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Publication numberUS7360006 B2
Publication typeGrant
Application numberUS 11/494,034
Publication dateApr 15, 2008
Filing dateJul 27, 2006
Priority dateDec 31, 2003
Fee statusLapsed
Also published asUS7096304, US20050140349, US20060262630
Publication number11494034, 494034, US 7360006 B2, US 7360006B2, US-B2-7360006, US7360006 B2, US7360006B2
InventorsDuc V. Ho, Scott E. Smith
Original AssigneeMicron Technology, Inc.
Export CitationBiBTeX, EndNote, RefMan
External Links: USPTO, USPTO Assignment, Espacenet
Apparatus and method for managing voltage buses
US 7360006 B2
Abstract
The present technique relates to a method and apparatus for managing voltage buses. In a memory device, such as SRAM or DRAM, a periphery voltage bus may supply voltage to periphery circuitry and an array voltage bus may supply voltage to array circuitry. A bridge circuit may be utilized to isolate the buses from each other and couple the buses together, depending on the control signals are received by the bridge circuit. As such, the bridge circuit enhances the operation of the memory device by reducing duplicative circuits and equalizing the voltage that are applied to the buses. In addition, the bridge circuit isolates the buses from each other to protect sensitive circuitry in the array and periphery circuitry from noise on the other bus.
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Claims(20)
1. A method for distributing power to a memory device, the method comprising:
providing power to an array voltage bus of the memory device and a periphery voltage bus of the memory device;
generating a control signal indicative of a mode of operation of the memory device;
providing the control signal to a bridge circuit, the bridge circuit being coupled to the array voltage bus and the periphery voltage bus; and
operating the bridge circuit to isolate or couple the array voltage bus and the periphery voltage bus in response to the control signal.
2. The method of claim 1, wherein during a first mode providing power to the array voltage bus comprises providing power through an array power amplifier and providing power to the periphery voltage bus comprises providing power through a periphery power amplifier.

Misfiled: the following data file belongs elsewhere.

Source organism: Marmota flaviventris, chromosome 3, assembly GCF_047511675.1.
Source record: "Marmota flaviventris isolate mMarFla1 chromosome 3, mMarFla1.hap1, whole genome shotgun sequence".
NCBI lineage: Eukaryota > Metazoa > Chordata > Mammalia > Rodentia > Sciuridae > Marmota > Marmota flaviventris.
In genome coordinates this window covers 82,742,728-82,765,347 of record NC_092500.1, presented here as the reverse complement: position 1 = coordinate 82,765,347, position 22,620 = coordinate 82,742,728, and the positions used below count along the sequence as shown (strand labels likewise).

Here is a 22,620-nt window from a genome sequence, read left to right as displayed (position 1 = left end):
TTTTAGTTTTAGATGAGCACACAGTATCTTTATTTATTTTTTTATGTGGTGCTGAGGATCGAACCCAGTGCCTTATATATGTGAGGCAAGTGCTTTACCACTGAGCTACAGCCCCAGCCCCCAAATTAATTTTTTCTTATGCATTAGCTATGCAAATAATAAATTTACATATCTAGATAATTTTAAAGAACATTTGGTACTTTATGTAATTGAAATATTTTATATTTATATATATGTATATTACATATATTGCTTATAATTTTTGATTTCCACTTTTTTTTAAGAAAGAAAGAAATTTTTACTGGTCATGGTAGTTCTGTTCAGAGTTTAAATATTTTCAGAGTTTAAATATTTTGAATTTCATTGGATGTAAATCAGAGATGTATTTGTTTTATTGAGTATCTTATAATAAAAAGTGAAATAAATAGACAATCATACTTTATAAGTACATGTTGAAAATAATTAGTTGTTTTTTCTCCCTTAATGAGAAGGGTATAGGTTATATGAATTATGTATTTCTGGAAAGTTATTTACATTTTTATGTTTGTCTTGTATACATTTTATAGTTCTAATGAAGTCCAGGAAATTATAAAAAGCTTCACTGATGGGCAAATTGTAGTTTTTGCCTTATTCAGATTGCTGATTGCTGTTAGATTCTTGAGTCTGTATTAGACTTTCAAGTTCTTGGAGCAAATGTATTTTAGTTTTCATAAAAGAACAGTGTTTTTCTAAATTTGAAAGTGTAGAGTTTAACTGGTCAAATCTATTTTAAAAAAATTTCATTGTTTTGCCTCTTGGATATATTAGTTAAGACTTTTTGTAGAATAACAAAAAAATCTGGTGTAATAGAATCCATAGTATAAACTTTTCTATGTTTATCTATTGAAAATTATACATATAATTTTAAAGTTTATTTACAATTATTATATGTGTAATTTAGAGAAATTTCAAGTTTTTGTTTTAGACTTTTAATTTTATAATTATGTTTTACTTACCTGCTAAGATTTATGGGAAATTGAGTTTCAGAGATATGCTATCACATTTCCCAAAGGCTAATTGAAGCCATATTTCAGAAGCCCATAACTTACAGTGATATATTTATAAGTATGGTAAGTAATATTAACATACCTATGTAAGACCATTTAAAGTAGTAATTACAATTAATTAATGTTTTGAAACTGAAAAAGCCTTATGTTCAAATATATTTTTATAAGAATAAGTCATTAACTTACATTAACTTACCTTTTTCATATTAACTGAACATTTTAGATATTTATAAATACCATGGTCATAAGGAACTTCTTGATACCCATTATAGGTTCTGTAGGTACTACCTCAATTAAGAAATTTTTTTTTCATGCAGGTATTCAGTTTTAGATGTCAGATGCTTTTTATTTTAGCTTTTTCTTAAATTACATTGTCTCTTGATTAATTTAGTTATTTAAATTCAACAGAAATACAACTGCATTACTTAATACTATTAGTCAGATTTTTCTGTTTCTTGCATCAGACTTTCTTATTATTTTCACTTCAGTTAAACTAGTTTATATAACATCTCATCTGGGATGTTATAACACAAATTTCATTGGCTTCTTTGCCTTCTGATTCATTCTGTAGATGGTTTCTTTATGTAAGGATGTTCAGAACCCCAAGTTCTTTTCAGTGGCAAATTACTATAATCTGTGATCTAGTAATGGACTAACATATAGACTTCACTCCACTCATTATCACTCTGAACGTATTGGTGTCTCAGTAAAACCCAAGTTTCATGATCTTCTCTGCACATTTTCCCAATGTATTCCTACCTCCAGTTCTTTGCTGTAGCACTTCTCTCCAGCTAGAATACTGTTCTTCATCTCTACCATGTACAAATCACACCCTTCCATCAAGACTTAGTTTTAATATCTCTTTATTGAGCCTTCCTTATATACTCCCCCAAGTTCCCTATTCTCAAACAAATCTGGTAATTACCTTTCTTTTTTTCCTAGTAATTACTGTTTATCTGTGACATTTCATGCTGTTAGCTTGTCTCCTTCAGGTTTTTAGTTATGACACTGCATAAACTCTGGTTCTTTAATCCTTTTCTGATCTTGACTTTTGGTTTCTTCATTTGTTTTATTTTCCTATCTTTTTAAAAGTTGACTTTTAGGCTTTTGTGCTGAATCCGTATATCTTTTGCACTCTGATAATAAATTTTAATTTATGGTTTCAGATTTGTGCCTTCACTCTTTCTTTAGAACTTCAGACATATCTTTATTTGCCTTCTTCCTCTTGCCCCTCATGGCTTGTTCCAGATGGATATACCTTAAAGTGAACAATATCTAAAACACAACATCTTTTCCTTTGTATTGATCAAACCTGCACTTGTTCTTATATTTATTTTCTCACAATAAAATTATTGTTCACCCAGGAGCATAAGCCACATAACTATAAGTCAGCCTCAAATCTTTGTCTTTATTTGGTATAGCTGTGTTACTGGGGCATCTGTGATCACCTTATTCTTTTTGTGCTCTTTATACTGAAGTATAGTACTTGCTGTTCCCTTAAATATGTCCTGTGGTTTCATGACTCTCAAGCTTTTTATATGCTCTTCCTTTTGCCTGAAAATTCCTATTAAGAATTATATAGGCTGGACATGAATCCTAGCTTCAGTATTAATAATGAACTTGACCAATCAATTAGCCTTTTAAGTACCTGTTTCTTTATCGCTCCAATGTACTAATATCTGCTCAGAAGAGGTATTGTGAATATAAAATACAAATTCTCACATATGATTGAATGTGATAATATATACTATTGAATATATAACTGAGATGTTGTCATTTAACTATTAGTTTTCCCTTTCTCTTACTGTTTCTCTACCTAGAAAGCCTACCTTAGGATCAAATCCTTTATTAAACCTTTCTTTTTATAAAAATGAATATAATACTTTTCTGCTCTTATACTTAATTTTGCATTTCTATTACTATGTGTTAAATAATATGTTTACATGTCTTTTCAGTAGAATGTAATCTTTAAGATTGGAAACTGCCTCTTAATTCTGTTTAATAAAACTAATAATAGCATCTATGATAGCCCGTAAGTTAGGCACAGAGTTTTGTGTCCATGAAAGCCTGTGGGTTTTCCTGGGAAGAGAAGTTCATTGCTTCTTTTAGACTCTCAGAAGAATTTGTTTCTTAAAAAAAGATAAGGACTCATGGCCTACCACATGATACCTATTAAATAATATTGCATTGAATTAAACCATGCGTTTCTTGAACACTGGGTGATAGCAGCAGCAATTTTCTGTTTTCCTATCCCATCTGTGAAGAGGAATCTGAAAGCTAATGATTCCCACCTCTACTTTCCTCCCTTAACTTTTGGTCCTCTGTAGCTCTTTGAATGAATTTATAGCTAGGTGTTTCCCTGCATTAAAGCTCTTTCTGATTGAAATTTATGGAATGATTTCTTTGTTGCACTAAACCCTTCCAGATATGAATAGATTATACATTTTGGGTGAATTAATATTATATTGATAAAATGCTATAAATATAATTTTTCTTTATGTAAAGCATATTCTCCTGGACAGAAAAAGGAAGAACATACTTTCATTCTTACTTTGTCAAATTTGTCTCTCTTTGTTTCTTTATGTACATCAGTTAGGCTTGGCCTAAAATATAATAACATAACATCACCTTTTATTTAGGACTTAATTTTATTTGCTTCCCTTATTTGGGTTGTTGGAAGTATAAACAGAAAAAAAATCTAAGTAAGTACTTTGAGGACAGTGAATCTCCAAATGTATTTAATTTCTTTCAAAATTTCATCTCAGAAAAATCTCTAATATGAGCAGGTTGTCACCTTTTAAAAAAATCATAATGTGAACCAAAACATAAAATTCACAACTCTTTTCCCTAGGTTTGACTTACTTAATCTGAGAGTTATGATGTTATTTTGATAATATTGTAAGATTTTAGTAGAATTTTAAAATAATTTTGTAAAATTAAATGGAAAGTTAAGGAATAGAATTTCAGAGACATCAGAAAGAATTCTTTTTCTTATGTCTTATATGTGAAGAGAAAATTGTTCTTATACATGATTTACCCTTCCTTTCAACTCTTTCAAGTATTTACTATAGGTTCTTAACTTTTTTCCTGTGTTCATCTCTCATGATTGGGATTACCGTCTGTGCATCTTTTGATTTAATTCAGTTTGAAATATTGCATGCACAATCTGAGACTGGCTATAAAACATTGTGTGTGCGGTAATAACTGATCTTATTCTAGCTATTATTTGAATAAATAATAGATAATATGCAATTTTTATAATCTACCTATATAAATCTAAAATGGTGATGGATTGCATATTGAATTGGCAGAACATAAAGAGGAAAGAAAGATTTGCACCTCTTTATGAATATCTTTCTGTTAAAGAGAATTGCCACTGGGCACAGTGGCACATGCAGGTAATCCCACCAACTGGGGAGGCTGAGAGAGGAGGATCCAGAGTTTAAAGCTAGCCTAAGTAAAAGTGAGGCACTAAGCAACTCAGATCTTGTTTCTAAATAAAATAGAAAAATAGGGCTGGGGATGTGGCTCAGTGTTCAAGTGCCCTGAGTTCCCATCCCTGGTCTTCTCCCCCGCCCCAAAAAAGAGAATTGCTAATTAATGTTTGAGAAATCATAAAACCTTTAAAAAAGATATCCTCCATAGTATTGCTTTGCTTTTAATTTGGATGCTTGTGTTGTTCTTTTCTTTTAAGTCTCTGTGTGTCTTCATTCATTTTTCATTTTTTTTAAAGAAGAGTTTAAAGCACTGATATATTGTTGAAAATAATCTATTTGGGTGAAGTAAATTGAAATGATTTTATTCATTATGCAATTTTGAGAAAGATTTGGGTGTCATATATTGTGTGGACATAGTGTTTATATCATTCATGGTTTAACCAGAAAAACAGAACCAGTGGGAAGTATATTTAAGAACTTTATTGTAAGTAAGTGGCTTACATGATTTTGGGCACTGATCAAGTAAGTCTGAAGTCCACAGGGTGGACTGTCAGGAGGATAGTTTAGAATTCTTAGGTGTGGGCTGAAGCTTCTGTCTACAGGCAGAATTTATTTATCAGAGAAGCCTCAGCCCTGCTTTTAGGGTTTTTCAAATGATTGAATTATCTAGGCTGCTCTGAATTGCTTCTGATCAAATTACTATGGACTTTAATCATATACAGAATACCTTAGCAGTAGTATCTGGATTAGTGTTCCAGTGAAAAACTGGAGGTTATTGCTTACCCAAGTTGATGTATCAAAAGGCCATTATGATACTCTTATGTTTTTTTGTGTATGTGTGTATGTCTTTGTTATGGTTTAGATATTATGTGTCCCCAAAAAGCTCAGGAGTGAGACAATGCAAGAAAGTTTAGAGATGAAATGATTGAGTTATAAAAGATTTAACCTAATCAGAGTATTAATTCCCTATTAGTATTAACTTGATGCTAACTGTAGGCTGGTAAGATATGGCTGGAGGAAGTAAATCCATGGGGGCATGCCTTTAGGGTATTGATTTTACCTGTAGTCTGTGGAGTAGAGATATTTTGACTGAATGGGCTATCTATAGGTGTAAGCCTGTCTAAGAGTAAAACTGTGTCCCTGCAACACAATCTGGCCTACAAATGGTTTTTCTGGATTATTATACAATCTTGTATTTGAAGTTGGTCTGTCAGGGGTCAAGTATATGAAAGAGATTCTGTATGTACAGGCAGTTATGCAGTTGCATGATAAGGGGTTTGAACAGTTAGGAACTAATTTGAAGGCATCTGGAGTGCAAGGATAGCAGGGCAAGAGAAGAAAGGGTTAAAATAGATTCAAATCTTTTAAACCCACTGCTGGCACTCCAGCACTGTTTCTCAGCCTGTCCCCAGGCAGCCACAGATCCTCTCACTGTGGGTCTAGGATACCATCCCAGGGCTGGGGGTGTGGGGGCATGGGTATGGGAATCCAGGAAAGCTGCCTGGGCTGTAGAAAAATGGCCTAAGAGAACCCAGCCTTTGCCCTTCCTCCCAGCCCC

3. The method of claim 1, wherein during a second mode providing power to the array voltage bus and the periphery voltage bus comprises providing power through a standby power amplifier.
4. The method of claim 1, wherein generating a control signal comprises monitoring the status of the array voltage bus and the periphery voltage bus.
5. The method of claim 1, wherein generating a control signal comprises providing a status indicator from a regulator control.
6. The method of claim 1 wherein operating the bridge circuit comprises coupling the array voltage bus and the periphery voltage bus during a second mode.
7. The method of claim 1, wherein operating the bridge circuit comprises isolating the array voltage bus and the periphery voltage bus during a first mode.
8. A memory device comprising:
a first voltage bus coupled to a first section of the memory device;
a second voltage bus coupled to a second section of the memory device, the first and second voltage buses being isolated from each other; and
a circuit configured to couple the first voltage bus and the second voltage bus in response to a control signal.
9. The memory device of claim 8, wherein the first section of the memory device is an array of memory cells and the first voltage bus is an array voltage bus.
10. The memory device of claim 8, wherein the second section of the memory device is a periphery section and the second voltage bus is a periphery voltage bus.
11. The memory device of claim 8, wherein the control signal indicates a mode of operation of the memory device.
12. The memory device of claim 11, wherein the control signal is generated by detecting the voltage present on the first and second voltage buses.
13. The memory device of claim 11, wherein the control signal is generated by a regulator control.
14. The memory device of claim 8, wherein the circuit configured to couple the first and second voltage buses is coupled to a voltage detector and a regulator control.
15. A system comprising:
a processor; and
a memory device coupled to the processor comprising:
a plurality of voltage buses configured to receive a voltage from a power supply; and
a bridge circuit coupled to the plurality of voltage buses, wherein the bridge circuit is configured to isolate or couple the plurality of voltage buses in response to a control signal.
16. The system of claim 15, wherein a plurality of voltage buses comprises array and periphery voltage buses.
17. The system of claim 15, wherein the plurality of voltage buses are electrically isolated if the control signal is in a first mode of operation.
18. The system of claim 15, wherein the bridge circuit couples the plurality of voltage buses during a standby mode.